A victim of child sexual exploitation has given a statement to an independent inquiry the police found it easier to blame the victims rather than go after the perpetrators.
The statement by the victim, referred to only as CSA317, was read out at a hearing of the Independent Inquiry Into Child Sexual Abuse on Monday, 21 September.
There are eight key themes which will be examined during this hearing. They are:— InquiryCSA (@InquiryCSA) September 21, 2020
1. CSE Problem profiling (including gender and ethnicity) and disruption of offenders
2: Empathy and concern for child victims
3: Risk assessment and protection from harm
CSA317 grew up in children’s homes and was sexually abused by an older man from the age of 14. She said she felt the staff at the home “colluded” with the man, who regularly plied her with drugs and alcohol.
At the age of 18 she was “violently raped” by the man but the police rejected her allegations and she had a breakdown and attempted suicide.
She said: "It was easier for the police to criminalise the children than go after the perpetrators."
Eventually the National Crime Agency launched an investigation and her attacker was jailed for nine years.
IICSA has decided none of the complainants can be trusted to give evidence in the Janner strand. Where then is the basis for finding institutional failings? The only failing institution is financially wasteful IICSA.— Falsely Accused Individuals for Reform (FAIR) (@FAIRcampaignUK) September 19, 2020
The inquiry is investigating organised child abuse, by mostly Asian gangs, and junior counsel Henrietta Hill QC, said it was clear a great deal of lessons had been learned and 451 recommendations had already been made by serious case reviews and the inquiry into a network in Rotherham.
The inquiry is being chaired by Professor Alexis Jay, who also led an independent inquiry into sexual exploitation in Rotherham by men from the town’s Pakistani community.
Ms Hill said there is evidence that patterns of abuse were not highlighted by the police, social workers and council officials “for fear of being accused of being racist” and she said Prof. Jay’s own inquiry found that in Rotherham there had been an “over-reliance on community leaders” and an inability to listen to women in BAME communities.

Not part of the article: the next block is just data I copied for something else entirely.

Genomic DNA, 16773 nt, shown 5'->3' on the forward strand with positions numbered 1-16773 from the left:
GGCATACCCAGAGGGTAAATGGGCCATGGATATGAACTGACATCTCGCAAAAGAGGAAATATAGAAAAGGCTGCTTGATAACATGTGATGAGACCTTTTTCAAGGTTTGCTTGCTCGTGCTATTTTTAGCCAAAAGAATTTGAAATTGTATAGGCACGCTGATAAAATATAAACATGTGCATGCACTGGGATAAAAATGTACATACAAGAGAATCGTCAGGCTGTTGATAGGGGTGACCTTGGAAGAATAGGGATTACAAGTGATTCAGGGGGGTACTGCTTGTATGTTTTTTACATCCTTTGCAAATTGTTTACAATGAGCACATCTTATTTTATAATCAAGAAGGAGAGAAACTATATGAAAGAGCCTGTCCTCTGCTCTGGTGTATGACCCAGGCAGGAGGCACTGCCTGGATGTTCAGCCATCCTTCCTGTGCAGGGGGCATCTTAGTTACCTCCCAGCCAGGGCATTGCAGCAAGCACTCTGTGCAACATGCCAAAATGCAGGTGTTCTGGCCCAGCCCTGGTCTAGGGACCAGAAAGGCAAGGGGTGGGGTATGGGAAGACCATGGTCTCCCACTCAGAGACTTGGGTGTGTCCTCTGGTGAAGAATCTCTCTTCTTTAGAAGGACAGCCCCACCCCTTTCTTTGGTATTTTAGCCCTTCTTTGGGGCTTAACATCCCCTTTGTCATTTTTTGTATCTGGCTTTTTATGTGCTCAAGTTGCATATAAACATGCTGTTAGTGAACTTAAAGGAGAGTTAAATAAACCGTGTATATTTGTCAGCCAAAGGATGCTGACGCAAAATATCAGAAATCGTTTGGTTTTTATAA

A statement from a girl, referred to as Daisy, was also read to the inquiry. She was one of more than 100 girls who were abused by a gang of Asian men in Rochdale, near Manchester.
Daisy said she was abused from the age of 14 and was passed around for sex by between 100 and 150 men. At one point she became pregnant and had an abortion.
She said she became a delinquent and was jailed for four months at the age of 15. At her court hearing her solicitor tried to raise her abuse but it was ignored.
In 2008 Greater Manchester Police finally launched Operation Span, which ended up with a trial which led to the conviction of nine men, all of whom were of Pakistani or Afghan origin.
The girls were abused at two takeaway restaurants by men aged between 24 and 59.
Sentencing the ringleader, Adil Khan, to eight years in prison in 2012, Judge Gerald Clifton said he and his accomplices treated the girls "as though they were worthless and beyond respect."
Daisy said when the trial was over she was “threatened” and “harassed” by relatives and friends of those who had been jailed.
Khan was later stripped of his British citizenship - gained during a marriage to a British woman - but is still fighting deportation to Pakistan and in May this year was seen in a Rochdale supermarket by one of his victims, who was left traumatised.
The latest phase of the inquiry is looking into child sexual exploitation by organised gangs in Tower Hamlets (in London), Swansea, Bristol, Durham, St Helens and Warwickshire.
Ms Hill said: "We are trying to find out if the historic failings have been learnt from. Is child sexual exploitation being prevented or at least reduced? Are children better protected and are perpetrators being disrupted and brought to justice?"
The inquiry heard that in 2020 there were 90 investigations under way into suspected organised child sexual exploitation networks.
Ms Hill said there was evidence that “unhelpful stereotypes” of white girls being abused by Asian men had meant assumptions were being made that Asian girls and boys were not vulnerable to abuse and there had been a “lack of research” into the abuse of boys and men in BAME communities.
The latest phase of the inquiry is due to last until next month.